DON'T MISS IT
Join the Plano Chamber of Commerce for our monthly Public Policy Committee meeting. This committee discusses legislation and issues that affect the business community. Attended by business professionals, elected officials, and key community representatives, these meetings are open to all members in good standing.
for more details.
MUNICIPAL RUN-OFF ELECTION
Don't store your Voter Registration card yet! Early Voting for the Run-Off Election for Plano City Council Place 2 and Place 8 began today, May 30. Early Voting will be held from May 30 - June 6 and Election Day is Saturday, June 10.
for a list of Early Voting locations.
The Texas legislature adjourned Sine Die shortly after noon on Monday, May 29. The last week of the session was filled with press conferences and statements issued by Lt. Gov. Dan Patrick and House Speaker Joe Straus challenging the other chamber for not addressing important priorities. Lt. Gov. Patrick said the House needed to pass his two priorities - the women's privacy or "bathroom" bill (SB 6) and property tax reform (SB 2). Speaker Straus said the Senate needed to pass public school finance reform (HB 21) and a sunset safety net bill (to extend the life of the Texas Medical Board, specifically), which needed to pass in order to prevent a special session.
The House added an amendment to SB 2078 (a school safety bill by Senator Larry Taylor) in an attempt to address the bathroom issue. The House also amended its version of property tax reform onto SB 669 (Senator Jane Nelson's property tax appraisal reform bill). The Senate passed its version of school finance reform as a substitute to HB 21, but the Senate also added a version of education savings accounts (private school vouchers) to the bill, an issue the House has repeatedly rejected. Ultimately, no bills passed on property tax reform, birth gender bathrooms, or property tax reform. Lt. Gov. Patrick made good on his threat to kill the sunset safety net bill and force a special session. Gov. Abbott has indicated that he will announce later in the week whether he will call a special session.
to view the full list of bills the Plano Chamber is tracking.
In spite of Senate/House disagreements, many of the session's important issues were addressed. Below is a run-down of the major priority issues for Governor Greg Abbott, Lt. Governor Dan Patrick, and Speaker Joe Straus taken up by the 85th Legislature.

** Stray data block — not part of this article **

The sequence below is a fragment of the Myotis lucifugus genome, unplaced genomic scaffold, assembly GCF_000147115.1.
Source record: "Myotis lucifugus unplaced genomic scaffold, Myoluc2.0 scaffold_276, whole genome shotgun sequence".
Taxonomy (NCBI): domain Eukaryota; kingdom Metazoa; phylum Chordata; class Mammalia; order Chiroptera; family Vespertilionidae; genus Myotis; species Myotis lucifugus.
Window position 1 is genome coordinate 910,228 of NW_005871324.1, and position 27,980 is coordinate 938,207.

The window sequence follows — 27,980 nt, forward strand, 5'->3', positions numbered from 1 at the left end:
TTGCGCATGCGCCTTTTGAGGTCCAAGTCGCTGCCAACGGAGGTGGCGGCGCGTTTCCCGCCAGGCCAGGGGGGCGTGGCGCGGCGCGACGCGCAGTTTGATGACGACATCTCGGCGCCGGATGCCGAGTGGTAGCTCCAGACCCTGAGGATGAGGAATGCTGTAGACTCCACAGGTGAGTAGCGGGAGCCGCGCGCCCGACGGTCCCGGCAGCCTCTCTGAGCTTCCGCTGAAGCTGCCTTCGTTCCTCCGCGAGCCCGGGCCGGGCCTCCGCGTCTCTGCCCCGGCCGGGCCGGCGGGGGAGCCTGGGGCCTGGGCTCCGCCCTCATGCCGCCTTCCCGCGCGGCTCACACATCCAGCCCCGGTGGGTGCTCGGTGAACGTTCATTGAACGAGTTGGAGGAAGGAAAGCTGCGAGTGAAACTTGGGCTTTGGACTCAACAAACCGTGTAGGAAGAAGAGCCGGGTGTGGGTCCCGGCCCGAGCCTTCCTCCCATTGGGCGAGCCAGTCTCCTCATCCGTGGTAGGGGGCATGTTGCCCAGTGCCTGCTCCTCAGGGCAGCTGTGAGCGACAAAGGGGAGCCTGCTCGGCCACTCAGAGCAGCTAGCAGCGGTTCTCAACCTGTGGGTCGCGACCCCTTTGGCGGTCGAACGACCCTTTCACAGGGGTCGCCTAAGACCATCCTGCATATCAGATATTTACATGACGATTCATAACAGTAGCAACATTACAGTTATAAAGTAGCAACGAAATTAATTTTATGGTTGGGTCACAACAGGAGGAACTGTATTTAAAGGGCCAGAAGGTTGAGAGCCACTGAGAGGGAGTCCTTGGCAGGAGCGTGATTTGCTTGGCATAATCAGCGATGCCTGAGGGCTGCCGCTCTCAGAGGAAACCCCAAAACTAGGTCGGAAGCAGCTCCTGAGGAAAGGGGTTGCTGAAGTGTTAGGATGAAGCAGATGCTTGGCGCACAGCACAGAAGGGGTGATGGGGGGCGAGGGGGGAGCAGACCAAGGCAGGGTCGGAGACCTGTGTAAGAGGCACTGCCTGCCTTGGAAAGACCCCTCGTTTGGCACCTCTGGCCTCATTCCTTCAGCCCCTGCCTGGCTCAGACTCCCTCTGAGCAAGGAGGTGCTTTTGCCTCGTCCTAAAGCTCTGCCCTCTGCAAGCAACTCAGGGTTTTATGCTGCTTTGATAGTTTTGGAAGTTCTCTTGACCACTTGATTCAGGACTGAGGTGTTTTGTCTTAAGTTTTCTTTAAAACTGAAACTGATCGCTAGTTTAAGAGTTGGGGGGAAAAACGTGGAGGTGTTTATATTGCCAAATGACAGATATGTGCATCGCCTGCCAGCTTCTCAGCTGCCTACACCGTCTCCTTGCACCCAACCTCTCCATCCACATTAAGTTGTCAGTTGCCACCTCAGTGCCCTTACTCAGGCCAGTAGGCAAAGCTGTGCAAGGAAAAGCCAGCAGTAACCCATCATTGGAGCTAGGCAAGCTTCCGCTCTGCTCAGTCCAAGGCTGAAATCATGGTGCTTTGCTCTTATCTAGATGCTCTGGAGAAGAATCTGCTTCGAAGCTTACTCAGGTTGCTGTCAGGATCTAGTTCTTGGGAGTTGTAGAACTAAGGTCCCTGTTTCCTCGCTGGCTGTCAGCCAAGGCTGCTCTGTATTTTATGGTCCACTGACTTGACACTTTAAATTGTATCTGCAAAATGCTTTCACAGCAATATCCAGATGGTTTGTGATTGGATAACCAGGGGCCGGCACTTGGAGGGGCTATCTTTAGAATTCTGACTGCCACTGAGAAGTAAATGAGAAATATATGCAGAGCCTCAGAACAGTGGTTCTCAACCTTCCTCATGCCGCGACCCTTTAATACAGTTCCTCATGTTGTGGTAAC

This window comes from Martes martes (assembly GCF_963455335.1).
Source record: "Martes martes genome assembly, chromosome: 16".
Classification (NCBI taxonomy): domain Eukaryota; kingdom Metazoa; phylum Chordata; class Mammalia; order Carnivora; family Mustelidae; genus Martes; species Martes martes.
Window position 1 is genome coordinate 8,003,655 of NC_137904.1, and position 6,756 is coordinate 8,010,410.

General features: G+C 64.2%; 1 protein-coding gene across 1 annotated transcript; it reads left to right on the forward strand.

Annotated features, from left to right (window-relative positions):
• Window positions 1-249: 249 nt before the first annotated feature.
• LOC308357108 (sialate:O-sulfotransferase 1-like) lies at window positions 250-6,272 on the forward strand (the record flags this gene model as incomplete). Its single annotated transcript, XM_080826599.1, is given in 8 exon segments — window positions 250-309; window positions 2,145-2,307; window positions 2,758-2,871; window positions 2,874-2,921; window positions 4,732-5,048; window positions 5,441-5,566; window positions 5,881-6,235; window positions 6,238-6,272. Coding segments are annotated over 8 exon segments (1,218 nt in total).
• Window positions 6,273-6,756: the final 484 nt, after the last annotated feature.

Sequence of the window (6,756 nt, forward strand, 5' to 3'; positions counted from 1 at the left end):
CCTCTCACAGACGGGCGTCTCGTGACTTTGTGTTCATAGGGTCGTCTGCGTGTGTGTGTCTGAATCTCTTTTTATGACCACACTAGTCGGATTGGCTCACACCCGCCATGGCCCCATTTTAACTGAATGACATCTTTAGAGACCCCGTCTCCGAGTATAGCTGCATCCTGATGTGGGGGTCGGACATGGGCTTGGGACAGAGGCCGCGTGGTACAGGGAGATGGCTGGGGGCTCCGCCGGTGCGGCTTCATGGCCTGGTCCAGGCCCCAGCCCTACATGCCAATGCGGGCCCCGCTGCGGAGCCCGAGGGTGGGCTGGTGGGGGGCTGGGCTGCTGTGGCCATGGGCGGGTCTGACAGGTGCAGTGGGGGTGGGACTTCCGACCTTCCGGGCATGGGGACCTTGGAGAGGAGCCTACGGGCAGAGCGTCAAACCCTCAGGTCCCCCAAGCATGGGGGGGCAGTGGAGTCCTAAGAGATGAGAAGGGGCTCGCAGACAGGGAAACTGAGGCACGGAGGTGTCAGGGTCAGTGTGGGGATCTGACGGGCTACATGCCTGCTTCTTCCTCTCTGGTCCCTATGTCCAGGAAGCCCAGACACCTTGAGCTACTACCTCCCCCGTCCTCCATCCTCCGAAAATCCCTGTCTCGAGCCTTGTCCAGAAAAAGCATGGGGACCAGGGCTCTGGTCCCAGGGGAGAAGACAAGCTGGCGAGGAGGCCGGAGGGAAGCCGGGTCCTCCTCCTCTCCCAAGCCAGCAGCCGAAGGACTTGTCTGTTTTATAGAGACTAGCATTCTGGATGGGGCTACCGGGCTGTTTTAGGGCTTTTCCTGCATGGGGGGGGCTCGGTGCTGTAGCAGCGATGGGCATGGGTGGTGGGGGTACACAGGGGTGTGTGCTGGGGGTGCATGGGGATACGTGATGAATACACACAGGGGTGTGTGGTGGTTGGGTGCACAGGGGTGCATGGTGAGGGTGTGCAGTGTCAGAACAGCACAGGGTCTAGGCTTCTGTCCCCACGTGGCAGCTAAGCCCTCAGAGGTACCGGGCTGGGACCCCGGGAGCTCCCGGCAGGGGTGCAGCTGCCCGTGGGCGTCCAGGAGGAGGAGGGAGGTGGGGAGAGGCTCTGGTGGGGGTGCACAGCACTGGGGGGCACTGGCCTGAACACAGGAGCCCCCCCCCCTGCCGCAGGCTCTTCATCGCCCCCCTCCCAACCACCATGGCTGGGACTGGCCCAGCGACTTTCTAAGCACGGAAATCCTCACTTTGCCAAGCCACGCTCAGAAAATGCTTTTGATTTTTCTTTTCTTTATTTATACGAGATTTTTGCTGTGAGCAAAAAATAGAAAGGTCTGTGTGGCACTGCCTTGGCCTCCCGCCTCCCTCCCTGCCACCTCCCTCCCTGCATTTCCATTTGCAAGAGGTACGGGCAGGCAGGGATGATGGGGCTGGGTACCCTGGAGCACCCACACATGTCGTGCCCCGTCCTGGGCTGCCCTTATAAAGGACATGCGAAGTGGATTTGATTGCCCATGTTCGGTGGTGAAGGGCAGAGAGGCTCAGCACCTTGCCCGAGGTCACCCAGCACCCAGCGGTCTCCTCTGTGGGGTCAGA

GOVERNOR GREG ABBOTT'S PRIORITIES
Governor Abbott designated 4 issues as emergency items including:
REFORMING CHILD PROTECTIVE SERVICES
- HB 4 by Cindy Burkett and Charles Schwertner provides additional assistance to relative and designated caregiver placement program. The House concurred in Senate amendments so it is headed to the governor;
- HB 5 by James Frank and Charles Schwertner establishes the Dept. of Family & Protective Services as a freestanding agency. The House and Senate adopted the conference committee report and it is on its way to the governor;
- HB 7 by Gene Wu and Carlos Uresti modifies court procedures for child abuse and neglect cases. The House concurred in Senate amendments, so it is going to the governor.
- SB 11by Charles Schwertner and James Frank expands community-based foster care services. The Senate and House adopted the conference committee report and it is heading to the governor.
BANNING SANCTUARY CITIES
by Charles Perry and Charlie Geren eliminates "sanctuary cities." It
has been signed by the Governor and will take effect on Sept. 1, 2017.
IMPLEMENTING MEANINGFUL ETHICS REFORM
- SB 500 by Van Taylor and Charlie Geren prohibits elected officials convicted of a felony from receiving retirement benefits. It has passed and been sent to the governor.
- HB 501 by Giovanni Capriglione and Van Taylor requires elected officials to disclose as part of their personal financial statement contracts for goods or services that they, their spouse, or their dependent child has with a governmental entity. The House and Senate adopted the conference committee report for HB 501 and it is headed to the governor.
- HB 505 by Charlie Geren and Van Taylor prohibits a retired officeholder who is a registered lobbyist from making a political contribution using their campaign account. It has passed and been sent to the governor.
PASSING A RESOLUTION FOR A CONVENTION OF THE STATES
by Brian Birdwell and Phil King outlines the qualifications, duties and limitations of Texas delegates in a convention of the states if/when a convention of the states is called. SJR 2 by Brian Birdwell and Rick Miller proposes a constitutional amendment asking the U.S. Congress to call a convention of the states under Article V of the U.S. Constitution for the limited purpose of proposing one or more amendments to the constitution to impose fiscal restraints on the federal government, to limit the power and jurisdiction of the federal government, and to limit the terms of office of federal officials and members of Congress. SB 21 has passed and been sent to the governor; SJR 2 has passed
and has been filed with the Secretary of State for ballot placement (constitutional amendments do not go to the governor).
SPEAKER JOE STRAUS' PRIORITIES
In his swearing-in speech, House Speaker Joe Straus outlined his priorities. They include:
No specific bills implement this recommendation.
- HB 10 by Four Price and Judith Zaffirini requires treatments for mental health conditions and substance use disorders to be covered by health insurance plans under the same terms and conditions as treatments for physical health conditions. It has been sent to the governor.